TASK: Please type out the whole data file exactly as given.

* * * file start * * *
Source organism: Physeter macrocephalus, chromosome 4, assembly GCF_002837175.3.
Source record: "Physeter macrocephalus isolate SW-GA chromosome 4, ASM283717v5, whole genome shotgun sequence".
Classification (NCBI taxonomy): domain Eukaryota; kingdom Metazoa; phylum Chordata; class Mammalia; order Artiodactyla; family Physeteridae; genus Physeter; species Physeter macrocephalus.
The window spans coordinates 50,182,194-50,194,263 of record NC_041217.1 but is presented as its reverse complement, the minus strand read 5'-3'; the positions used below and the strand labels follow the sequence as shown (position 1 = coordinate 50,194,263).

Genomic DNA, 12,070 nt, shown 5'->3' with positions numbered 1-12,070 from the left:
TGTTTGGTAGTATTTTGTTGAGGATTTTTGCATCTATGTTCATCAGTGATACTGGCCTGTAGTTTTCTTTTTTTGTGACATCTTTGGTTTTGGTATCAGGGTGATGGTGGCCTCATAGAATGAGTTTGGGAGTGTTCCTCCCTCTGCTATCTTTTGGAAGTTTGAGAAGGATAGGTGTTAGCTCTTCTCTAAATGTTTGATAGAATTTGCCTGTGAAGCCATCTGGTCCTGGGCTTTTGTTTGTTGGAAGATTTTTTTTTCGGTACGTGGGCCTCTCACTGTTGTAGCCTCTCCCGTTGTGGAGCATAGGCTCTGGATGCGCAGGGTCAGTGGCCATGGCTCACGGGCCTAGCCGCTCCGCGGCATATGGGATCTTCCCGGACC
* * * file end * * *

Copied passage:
Source organism: Physeter macrocephalus, chromosome 4, assembly GCF_002837175.3.
Source record: "Physeter macrocephalus isolate SW-GA chromosome 4, ASM283717v5, whole genome shotgun sequence".
Classification (NCBI taxonomy): domain Eukaryota; kingdom Metazoa; phylum Chordata; class Mammalia; order Artiodactyla; family Physeteridae; genus Physeter; species Physeter macrocephalus.
The window spans coordinates 50,182,194-50,194,263 of record NC_041217.1 but is presented as its reverse complement, the minus strand read 5'-3'; the positions used below and the strand labels follow the sequence as shown (position 1 = coordinate 50,194,263).

Genomic DNA, 12,070 nt, shown 5'->3' with positions numbered 1-12,070 from the left:
TGTTTGGTAGTATTTTGTTGAGGATTTTTGCATCTATGTTCATCAGTGATACTGGCCTGTAGTTTTCTTTTTTTGTGACATCTTTGGTTTTGGTATCAGGGTGATGGTGGCCTCATAGAATGAGTTTGGGAGTGTTCCTCCCTCTGCTATCTTTTGGAAGTTTGAGAAGGATAGGTGTTAGCTCTTCTCTAAATGTTTGATAGAATTTGCCTGTGAAGCCATCTGGTCCTGGGCTTTTGTTTGTTGGAAGATTTTTTTTTCGGTACGTGGGCCTCTCACTGTTGTAGCCTCTCCCGTTGTGGAGCATAGGCTCTGGATGCGCAGGGTCAGTGGCCATGGCTCACGGGCCTAGCCGCTCCGCGGCATATGGGATCTTCCCGGACC